Last month, Ralph and Wallean Biederman welcomed family and friends into their Turlock home for what they thought was a regular gathering. Little did they know that it was a surprise party, kept under wraps with the help of the Veterans Of Foreign Wars Turlock Post 5059, to present Ralph with a unique gift.
It was a large, red, white and blue quilt, stitched by family friend Becky Kelley. Representatives from the Turlock VFW draped it around Ralph, making him an official recipient of the Quilt of Valor.
The quilts are made and presented to American armed forces veterans through the Quilts of Valor Foundation. The project was founded in 2003 by Catherine Roberts, whose son, Nat, had been deployed in Iraq. She explained that the idea for the project came from a dream she had where a quilt had comforted a veteran who was emotionally impacted by war. Since starting the foundation, Quilts of Valor have stitched and presented over 318,400 quilts to veterans across the nation.
Ralph and Wallean, both 86, admitted they had never heard of the project, and that the small ceremony came as a complete shock.
“I was just blown away,” Ralph said. “We are very proud of it, and even more so, honored. It really is an honor.”
“We were all shocked. We didn’t know all this was happening,” Wallean added.
Ralph enlisted in the United States Navy in January of 1956. He chose the Navy for the simple fact that he wanted to be a bit different. Growing up on a small farm near Denver, Colorado, the home of Lowry Air Force Base, there were plenty of Air Force members around. The Army was also nearby at the military base in Colorado Springs. As for the Marine Corps., they were a bit too “heavy duty” for him.
He served as a diesel mechanic on the USS Helena (CA-75) till December of 1959, the early years of the Cold War. The ship’s home port was in Long Beach. Ralph and his colleagues predominantly scoured the seas between China and Taiwan, and when tension rose for about a week in 1956, they were docked at Pearl Harbor.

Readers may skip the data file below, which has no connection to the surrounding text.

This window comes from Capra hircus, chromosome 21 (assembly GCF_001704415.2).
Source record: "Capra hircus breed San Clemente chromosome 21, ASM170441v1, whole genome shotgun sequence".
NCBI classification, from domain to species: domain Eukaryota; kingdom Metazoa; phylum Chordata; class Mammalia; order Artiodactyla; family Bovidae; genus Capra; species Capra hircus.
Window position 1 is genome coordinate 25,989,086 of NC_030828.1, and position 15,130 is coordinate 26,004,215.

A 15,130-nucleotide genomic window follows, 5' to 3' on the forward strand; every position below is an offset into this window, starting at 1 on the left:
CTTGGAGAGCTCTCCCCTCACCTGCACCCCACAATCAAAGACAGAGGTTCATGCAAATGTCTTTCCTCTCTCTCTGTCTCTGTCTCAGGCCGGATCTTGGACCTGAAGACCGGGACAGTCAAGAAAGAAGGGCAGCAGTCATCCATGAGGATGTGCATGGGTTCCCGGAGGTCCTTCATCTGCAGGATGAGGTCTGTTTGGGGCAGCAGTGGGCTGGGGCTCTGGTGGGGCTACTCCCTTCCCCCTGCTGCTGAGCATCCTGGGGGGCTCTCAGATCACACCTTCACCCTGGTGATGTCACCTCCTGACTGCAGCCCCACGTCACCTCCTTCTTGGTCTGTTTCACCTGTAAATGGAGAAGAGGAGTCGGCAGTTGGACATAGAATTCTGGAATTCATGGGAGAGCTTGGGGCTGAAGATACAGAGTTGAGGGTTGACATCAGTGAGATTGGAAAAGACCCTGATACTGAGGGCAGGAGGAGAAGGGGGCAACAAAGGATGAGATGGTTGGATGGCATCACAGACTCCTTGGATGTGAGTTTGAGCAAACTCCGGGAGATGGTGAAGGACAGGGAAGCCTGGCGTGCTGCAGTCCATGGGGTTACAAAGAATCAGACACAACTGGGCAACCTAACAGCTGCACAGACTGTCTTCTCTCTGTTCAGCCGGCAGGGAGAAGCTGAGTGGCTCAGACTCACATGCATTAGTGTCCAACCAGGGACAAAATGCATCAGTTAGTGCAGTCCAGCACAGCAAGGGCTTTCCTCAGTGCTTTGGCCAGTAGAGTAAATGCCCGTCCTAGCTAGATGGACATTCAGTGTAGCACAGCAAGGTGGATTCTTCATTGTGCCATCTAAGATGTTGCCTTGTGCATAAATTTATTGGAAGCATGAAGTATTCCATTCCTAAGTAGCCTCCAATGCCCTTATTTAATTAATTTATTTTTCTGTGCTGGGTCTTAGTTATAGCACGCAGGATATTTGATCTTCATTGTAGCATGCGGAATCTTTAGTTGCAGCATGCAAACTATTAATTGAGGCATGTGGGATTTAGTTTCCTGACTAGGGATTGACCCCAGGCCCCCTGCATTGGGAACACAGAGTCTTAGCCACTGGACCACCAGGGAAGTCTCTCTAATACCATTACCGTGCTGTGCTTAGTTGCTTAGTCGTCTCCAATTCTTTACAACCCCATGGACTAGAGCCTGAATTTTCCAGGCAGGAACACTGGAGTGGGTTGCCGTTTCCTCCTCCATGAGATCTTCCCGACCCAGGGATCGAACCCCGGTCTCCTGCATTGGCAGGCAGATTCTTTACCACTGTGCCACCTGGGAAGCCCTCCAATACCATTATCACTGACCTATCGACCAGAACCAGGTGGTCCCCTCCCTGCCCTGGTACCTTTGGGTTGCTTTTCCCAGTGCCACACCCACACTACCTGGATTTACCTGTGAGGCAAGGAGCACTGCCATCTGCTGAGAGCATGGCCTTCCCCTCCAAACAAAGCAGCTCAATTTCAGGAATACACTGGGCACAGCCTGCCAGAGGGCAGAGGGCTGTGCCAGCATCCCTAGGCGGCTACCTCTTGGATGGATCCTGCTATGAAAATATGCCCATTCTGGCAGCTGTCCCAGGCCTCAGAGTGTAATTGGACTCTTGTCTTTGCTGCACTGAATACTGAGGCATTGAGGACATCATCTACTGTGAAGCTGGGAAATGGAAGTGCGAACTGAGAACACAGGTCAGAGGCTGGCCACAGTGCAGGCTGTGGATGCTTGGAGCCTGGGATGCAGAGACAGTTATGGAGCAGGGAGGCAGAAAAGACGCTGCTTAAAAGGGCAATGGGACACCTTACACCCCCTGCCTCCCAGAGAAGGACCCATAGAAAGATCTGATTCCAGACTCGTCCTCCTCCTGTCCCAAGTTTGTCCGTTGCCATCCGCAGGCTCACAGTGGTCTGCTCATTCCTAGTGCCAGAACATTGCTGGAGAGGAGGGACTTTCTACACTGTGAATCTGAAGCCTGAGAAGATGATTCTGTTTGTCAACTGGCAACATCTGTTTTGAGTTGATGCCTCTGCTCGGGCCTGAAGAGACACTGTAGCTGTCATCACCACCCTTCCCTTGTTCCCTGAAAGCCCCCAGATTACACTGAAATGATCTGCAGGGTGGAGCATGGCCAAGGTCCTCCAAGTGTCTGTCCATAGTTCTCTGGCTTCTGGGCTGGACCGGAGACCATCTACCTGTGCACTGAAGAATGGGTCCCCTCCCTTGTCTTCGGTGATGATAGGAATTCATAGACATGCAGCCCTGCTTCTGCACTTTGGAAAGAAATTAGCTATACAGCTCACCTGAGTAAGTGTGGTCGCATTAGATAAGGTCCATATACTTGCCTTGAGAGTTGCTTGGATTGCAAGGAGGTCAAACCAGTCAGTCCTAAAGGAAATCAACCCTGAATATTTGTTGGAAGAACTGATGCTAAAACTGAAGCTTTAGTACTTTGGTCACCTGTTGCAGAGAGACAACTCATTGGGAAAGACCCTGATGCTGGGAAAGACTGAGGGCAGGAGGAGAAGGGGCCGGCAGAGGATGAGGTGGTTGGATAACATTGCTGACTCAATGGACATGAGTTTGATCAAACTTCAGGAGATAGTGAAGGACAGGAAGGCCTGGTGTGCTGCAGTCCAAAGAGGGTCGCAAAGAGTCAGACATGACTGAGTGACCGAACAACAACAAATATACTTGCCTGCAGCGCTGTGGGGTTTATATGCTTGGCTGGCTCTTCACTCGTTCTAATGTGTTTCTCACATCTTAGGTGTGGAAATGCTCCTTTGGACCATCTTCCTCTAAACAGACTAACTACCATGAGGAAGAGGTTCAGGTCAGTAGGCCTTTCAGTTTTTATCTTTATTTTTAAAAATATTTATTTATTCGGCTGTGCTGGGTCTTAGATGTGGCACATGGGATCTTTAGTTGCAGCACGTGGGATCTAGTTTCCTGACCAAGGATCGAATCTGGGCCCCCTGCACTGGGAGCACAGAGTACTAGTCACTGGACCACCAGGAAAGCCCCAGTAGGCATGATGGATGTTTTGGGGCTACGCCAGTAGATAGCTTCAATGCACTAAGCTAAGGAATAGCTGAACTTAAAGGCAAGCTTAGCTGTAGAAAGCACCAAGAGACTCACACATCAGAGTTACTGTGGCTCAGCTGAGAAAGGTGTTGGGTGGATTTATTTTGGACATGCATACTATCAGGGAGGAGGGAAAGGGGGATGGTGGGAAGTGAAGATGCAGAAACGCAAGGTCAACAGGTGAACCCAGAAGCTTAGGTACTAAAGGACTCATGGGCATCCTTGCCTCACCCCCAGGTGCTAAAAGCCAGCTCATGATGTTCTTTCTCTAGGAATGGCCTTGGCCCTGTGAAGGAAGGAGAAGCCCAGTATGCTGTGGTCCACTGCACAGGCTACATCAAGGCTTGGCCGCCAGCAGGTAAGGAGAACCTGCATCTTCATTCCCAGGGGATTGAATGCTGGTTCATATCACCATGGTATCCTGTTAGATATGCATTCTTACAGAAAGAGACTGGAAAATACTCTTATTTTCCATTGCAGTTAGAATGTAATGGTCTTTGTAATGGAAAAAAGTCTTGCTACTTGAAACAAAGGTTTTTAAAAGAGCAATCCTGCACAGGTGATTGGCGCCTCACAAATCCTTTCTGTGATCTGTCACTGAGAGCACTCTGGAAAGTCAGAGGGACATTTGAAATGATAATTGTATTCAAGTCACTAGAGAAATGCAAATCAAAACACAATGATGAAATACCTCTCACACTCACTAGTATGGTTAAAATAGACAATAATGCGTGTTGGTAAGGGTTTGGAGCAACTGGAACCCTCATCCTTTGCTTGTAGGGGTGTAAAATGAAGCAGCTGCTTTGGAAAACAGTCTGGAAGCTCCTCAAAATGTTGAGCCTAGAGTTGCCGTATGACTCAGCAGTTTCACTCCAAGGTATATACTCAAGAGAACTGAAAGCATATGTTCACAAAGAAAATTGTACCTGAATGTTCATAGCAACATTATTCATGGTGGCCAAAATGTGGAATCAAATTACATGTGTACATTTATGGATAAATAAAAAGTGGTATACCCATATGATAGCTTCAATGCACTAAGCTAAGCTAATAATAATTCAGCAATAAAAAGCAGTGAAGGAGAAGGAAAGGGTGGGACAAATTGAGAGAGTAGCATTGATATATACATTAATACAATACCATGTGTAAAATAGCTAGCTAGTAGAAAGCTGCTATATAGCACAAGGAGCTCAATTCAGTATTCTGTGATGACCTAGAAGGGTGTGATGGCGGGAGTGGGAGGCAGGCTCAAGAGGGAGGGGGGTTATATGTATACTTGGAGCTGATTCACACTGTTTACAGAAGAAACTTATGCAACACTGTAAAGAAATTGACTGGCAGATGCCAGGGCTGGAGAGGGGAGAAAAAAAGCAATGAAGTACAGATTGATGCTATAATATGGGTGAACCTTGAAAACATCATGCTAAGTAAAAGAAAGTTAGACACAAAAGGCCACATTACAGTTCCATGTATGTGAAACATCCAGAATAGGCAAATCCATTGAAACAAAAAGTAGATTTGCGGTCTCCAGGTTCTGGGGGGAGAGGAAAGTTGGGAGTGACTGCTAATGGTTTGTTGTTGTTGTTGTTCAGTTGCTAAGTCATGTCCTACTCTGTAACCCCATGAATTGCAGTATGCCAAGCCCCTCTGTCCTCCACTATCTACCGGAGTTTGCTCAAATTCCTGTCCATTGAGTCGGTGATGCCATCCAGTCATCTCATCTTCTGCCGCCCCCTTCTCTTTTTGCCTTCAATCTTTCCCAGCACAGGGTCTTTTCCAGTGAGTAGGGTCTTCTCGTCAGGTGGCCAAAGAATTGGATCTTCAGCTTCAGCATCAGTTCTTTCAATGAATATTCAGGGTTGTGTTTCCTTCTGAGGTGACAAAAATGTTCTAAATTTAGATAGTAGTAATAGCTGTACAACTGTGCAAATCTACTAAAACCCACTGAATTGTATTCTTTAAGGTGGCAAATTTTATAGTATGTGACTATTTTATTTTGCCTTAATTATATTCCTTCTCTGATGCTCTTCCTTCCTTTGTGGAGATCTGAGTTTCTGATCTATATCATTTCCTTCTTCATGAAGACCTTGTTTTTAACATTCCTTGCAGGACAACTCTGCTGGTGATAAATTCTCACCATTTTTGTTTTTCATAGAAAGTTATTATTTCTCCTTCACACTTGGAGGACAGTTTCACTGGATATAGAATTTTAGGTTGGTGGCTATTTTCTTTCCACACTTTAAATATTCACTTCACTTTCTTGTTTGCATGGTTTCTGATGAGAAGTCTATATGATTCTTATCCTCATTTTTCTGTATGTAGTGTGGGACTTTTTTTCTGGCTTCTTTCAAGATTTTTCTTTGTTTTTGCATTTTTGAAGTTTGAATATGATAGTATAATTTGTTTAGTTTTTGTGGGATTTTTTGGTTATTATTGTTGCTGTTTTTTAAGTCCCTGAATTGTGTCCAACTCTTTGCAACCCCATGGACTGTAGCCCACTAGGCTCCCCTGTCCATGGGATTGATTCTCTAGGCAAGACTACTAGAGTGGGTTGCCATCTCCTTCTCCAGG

Aside from the camaraderie he shared with his colleagues at the ports and over the ocean, Ralph’s fondest memories include making stops in Tokyo, Japan and Hong Kong, China. In Japan in 1957, he spent the Fourth of July in front of the Imperial Palace. As for Hong Kong, he described the city as being busy 24 hours every day.
Perhaps the thing he noticed most about the people in each of the countries was that they showed respect and that there was no hostility felt between the service members and the residents. It was an experience that proved that folks have more in common with each other than they think, despite some differences in culture and governments.
Ralph’s name is stitched on a corner of the quilt alongside his branch, his position, the years he served and the ship he served on.
“It’s a beautiful quilt and it was great to have received it,” Ralph said.
“As you can see, there’s a lot of labor that went into this,” Wallean said. “And it was a labor of love.”
Per tradition, the quilt will be passed down to Ralph’s children and grandchildren. They were all in attendance so that they could share the story of the quilt to future generations of the family.